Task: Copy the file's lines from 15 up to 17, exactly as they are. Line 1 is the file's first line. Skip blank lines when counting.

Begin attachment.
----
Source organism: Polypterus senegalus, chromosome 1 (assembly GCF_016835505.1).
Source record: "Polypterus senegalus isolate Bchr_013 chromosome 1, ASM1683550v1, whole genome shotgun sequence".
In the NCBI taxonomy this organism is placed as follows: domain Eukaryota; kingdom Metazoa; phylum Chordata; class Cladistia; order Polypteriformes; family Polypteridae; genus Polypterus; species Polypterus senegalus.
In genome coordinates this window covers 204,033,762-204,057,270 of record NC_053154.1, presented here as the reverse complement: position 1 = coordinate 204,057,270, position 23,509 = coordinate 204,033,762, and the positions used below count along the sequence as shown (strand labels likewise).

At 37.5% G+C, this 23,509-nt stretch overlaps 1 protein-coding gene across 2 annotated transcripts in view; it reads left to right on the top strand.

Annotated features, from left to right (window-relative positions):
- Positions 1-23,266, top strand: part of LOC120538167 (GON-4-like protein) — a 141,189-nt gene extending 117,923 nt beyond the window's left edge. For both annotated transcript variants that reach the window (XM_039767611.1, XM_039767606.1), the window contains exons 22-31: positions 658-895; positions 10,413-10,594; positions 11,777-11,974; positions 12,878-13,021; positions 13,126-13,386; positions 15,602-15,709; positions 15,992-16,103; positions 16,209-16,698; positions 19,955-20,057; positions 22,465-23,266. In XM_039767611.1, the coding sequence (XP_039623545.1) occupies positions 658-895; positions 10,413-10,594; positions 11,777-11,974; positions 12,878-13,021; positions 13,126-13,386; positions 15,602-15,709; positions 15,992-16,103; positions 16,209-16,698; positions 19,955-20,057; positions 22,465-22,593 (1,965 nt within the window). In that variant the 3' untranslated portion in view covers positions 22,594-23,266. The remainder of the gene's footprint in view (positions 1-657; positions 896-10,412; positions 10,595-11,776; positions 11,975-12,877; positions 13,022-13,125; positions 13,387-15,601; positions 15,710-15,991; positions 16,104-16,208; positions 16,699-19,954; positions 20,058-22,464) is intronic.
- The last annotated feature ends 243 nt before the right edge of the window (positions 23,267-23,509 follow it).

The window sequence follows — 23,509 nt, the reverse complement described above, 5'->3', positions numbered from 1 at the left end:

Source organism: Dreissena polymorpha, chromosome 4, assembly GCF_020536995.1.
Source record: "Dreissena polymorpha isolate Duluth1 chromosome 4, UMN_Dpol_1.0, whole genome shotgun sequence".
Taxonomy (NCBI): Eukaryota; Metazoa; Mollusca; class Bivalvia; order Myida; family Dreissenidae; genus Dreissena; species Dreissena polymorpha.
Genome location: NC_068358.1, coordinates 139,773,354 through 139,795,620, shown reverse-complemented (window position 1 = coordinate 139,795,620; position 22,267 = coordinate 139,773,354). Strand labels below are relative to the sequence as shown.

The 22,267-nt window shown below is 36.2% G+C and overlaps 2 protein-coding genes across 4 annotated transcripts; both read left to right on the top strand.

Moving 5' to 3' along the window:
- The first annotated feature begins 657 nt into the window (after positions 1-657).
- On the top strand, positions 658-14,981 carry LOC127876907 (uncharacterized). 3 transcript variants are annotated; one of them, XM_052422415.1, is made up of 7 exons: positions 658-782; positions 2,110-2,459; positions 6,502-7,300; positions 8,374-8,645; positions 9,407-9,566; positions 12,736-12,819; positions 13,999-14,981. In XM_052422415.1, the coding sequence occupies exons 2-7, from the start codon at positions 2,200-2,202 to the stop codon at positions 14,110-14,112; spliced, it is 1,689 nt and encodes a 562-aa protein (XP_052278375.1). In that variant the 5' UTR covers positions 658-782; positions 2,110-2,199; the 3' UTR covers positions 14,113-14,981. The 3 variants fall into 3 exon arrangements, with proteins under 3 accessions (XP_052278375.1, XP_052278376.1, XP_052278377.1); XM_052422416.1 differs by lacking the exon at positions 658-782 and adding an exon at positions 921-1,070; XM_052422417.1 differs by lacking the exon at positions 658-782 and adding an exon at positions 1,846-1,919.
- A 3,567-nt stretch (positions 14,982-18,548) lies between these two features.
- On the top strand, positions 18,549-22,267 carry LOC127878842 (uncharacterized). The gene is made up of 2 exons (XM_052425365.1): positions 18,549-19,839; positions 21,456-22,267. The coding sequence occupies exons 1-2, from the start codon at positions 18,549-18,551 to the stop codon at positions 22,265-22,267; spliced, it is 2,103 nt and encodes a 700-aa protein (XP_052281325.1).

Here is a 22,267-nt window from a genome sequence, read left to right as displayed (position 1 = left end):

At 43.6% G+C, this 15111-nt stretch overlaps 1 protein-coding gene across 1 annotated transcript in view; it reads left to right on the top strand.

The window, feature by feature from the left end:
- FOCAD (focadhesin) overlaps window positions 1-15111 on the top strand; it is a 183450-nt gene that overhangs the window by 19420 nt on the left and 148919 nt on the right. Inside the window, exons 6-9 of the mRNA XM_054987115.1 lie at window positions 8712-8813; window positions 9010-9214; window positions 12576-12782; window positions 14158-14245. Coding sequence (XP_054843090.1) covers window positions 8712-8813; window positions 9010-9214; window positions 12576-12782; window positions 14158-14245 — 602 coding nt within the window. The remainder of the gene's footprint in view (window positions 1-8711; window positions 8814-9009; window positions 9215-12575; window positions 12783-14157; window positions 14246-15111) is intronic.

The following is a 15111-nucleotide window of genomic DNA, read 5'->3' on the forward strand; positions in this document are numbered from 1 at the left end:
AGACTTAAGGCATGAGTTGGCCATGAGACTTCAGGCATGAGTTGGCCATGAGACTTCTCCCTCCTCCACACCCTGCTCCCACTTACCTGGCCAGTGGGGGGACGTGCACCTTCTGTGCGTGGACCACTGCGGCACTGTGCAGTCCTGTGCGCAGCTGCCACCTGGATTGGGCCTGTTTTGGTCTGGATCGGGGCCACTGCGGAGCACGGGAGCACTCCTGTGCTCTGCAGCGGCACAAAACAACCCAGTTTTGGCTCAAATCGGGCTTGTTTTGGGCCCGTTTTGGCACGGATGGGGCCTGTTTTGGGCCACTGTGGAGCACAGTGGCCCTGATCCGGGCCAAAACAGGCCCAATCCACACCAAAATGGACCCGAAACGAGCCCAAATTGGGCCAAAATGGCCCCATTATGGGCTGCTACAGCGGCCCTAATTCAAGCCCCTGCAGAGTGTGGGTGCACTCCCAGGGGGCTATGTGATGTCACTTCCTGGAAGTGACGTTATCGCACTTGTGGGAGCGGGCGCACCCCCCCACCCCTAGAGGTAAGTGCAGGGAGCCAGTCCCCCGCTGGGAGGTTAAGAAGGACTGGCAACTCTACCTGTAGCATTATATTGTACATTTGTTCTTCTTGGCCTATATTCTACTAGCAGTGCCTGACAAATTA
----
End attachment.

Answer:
Moving 5' to 3' along the window:
- The first annotated feature begins 657 nt into the window (after positions 1-657).
- On the top strand, positions 658-14,981 carry LOC127876907 (uncharacterized). 3 transcript variants are annotated; one of them, XM_052422415.1, is made up of 7 exons: positions 658-782; positions 2,110-2,459; positions 6,502-7,300; positions 8,374-8,645; positions 9,407-9,566; positions 12,736-12,819; positions 13,999-14,981. In XM_052422415.1, the coding sequence occupies exons 2-7, from the start codon at positions 2,200-2,202 to the stop codon at positions 14,110-14,112; spliced, it is 1,689 nt and encodes a 562-aa protein (XP_052278375.1). In that variant the 5' UTR covers positions 658-782; positions 2,110-2,199; the 3' UTR covers positions 14,113-14,981. The 3 variants fall into 3 exon arrangements, with proteins under 3 accessions (XP_052278375.1, XP_052278376.1, XP_052278377.1); XM_052422416.1 differs by lacking the exon at positions 658-782 and adding an exon at positions 921-1,070; XM_052422417.1 differs by lacking the exon at positions 658-782 and adding an exon at positions 1,846-1,919.